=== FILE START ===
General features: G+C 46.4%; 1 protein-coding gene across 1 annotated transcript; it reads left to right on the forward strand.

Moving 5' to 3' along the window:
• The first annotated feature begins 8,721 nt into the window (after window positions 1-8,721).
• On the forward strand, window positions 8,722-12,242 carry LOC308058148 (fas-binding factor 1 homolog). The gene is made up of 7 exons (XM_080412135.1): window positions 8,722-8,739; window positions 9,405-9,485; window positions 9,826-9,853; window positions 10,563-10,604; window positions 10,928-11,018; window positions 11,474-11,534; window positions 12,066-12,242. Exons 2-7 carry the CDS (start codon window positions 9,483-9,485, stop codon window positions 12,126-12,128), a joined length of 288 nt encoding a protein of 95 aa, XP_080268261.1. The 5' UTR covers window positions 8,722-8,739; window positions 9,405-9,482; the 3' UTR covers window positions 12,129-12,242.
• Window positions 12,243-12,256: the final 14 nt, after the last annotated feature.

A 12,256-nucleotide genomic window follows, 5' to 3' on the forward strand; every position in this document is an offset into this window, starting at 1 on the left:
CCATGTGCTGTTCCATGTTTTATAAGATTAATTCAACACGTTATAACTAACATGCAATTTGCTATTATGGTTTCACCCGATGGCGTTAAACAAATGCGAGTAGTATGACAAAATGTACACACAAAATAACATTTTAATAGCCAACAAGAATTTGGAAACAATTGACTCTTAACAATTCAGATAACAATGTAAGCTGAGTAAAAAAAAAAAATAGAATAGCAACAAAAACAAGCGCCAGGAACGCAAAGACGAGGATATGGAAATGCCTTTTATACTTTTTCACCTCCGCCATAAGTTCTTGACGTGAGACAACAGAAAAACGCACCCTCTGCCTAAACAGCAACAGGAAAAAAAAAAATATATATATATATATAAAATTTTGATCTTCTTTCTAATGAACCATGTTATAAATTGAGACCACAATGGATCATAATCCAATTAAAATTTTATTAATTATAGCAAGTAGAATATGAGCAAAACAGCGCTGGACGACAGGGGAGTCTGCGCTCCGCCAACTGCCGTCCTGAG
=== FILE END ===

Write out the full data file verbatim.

General features: G+C 46.4%; 1 protein-coding gene across 1 annotated transcript; it reads left to right on the forward strand.

Moving 5' to 3' along the window:
• The first annotated feature begins 8,721 nt into the window (after window positions 1-8,721).
• On the forward strand, window positions 8,722-12,242 carry LOC308058148 (fas-binding factor 1 homolog). The gene is made up of 7 exons (XM_080412135.1): window positions 8,722-8,739; window positions 9,405-9,485; window positions 9,826-9,853; window positions 10,563-10,604; window positions 10,928-11,018; window positions 11,474-11,534; window positions 12,066-12,242. Exons 2-7 carry the CDS (start codon window positions 9,483-9,485, stop codon window positions 12,126-12,128), a joined length of 288 nt encoding a protein of 95 aa, XP_080268261.1. The 5' UTR covers window positions 8,722-8,739; window positions 9,405-9,482; the 3' UTR covers window positions 12,129-12,242.
• Window positions 12,243-12,256: the final 14 nt, after the last annotated feature.

A 12,256-nucleotide genomic window follows, 5' to 3' on the forward strand; every position in this document is an offset into this window, starting at 1 on the left:
CCATGTGCTGTTCCATGTTTTATAAGATTAATTCAACACGTTATAACTAACATGCAATTTGCTATTATGGTTTCACCCGATGGCGTTAAACAAATGCGAGTAGTATGACAAAATGTACACACAAAATAACATTTTAATAGCCAACAAGAATTTGGAAACAATTGACTCTTAACAATTCAGATAACAATGTAAGCTGAGTAAAAAAAAAAAATAGAATAGCAACAAAAACAAGCGCCAGGAACGCAAAGACGAGGATATGGAAATGCCTTTTATACTTTTTCACCTCCGCCATAAGTTCTTGACGTGAGACAACAGAAAAACGCACCCTCTGCCTAAACAGCAACAGGAAAAAAAAAAATATATATATATATATAAAATTTTGATCTTCTTTCTAATGAACCATGTTATAAATTGAGACCACAATGGATCATAATCCAATTAAAATTTTATTAATTATAGCAAGTAGAATATGAGCAAAACAGCGCTGGACGACAGGGGAGTCTGCGCTCCGCCAACTGCCGTCCTGAG